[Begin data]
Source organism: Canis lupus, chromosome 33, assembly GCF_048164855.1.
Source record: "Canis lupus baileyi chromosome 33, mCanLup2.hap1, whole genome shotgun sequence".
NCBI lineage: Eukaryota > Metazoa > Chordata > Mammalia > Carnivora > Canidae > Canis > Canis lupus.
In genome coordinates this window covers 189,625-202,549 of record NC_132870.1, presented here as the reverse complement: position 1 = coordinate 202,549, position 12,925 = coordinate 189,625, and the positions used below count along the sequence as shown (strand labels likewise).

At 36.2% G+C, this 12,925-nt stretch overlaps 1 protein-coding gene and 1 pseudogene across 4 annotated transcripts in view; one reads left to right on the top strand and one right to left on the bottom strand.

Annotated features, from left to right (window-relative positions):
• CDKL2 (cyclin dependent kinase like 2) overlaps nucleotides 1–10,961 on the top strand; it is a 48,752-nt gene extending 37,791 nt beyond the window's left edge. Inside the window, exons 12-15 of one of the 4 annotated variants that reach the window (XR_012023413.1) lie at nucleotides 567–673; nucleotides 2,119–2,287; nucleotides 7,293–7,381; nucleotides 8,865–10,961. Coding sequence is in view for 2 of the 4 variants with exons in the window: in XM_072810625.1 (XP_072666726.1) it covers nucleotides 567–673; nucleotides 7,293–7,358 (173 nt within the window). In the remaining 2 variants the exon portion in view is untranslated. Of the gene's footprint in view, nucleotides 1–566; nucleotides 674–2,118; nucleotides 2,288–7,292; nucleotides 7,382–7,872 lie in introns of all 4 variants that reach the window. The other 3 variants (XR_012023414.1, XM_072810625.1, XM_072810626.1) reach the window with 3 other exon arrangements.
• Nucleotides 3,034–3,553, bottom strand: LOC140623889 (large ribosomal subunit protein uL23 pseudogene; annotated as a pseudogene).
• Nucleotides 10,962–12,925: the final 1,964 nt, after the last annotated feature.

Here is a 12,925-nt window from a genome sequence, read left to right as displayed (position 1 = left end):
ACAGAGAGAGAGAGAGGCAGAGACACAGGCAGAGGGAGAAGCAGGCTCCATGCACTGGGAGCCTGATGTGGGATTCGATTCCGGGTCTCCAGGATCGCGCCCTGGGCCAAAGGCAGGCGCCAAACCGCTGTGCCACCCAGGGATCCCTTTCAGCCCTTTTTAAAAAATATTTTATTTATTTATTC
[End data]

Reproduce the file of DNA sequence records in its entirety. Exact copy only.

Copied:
Source organism: Canis lupus, chromosome 33, assembly GCF_048164855.1.
Source record: "Canis lupus baileyi chromosome 33, mCanLup2.hap1, whole genome shotgun sequence".
NCBI lineage: Eukaryota > Metazoa > Chordata > Mammalia > Carnivora > Canidae > Canis > Canis lupus.
In genome coordinates this window covers 189,625-202,549 of record NC_132870.1, presented here as the reverse complement: position 1 = coordinate 202,549, position 12,925 = coordinate 189,625, and the positions used below count along the sequence as shown (strand labels likewise).

At 36.2% G+C, this 12,925-nt stretch overlaps 1 protein-coding gene and 1 pseudogene across 4 annotated transcripts in view; one reads left to right on the top strand and one right to left on the bottom strand.

Annotated features, from left to right (window-relative positions):
• CDKL2 (cyclin dependent kinase like 2) overlaps nucleotides 1–10,961 on the top strand; it is a 48,752-nt gene extending 37,791 nt beyond the window's left edge. Inside the window, exons 12-15 of one of the 4 annotated variants that reach the window (XR_012023413.1) lie at nucleotides 567–673; nucleotides 2,119–2,287; nucleotides 7,293–7,381; nucleotides 8,865–10,961. Coding sequence is in view for 2 of the 4 variants with exons in the window: in XM_072810625.1 (XP_072666726.1) it covers nucleotides 567–673; nucleotides 7,293–7,358 (173 nt within the window). In the remaining 2 variants the exon portion in view is untranslated. Of the gene's footprint in view, nucleotides 1–566; nucleotides 674–2,118; nucleotides 2,288–7,292; nucleotides 7,382–7,872 lie in introns of all 4 variants that reach the window. The other 3 variants (XR_012023414.1, XM_072810625.1, XM_072810626.1) reach the window with 3 other exon arrangements.
• Nucleotides 3,034–3,553, bottom strand: LOC140623889 (large ribosomal subunit protein uL23 pseudogene; annotated as a pseudogene).
• Nucleotides 10,962–12,925: the final 1,964 nt, after the last annotated feature.

Here is a 12,925-nt window from a genome sequence, read left to right as displayed (position 1 = left end):
ACAGAGAGAGAGAGAGGCAGAGACACAGGCAGAGGGAGAAGCAGGCTCCATGCACTGGGAGCCTGATGTGGGATTCGATTCCGGGTCTCCAGGATCGCGCCCTGGGCCAAAGGCAGGCGCCAAACCGCTGTGCCACCCAGGGATCCCTTTCAGCCCTTTTTAAAAAATATTTTATTTATTTATTC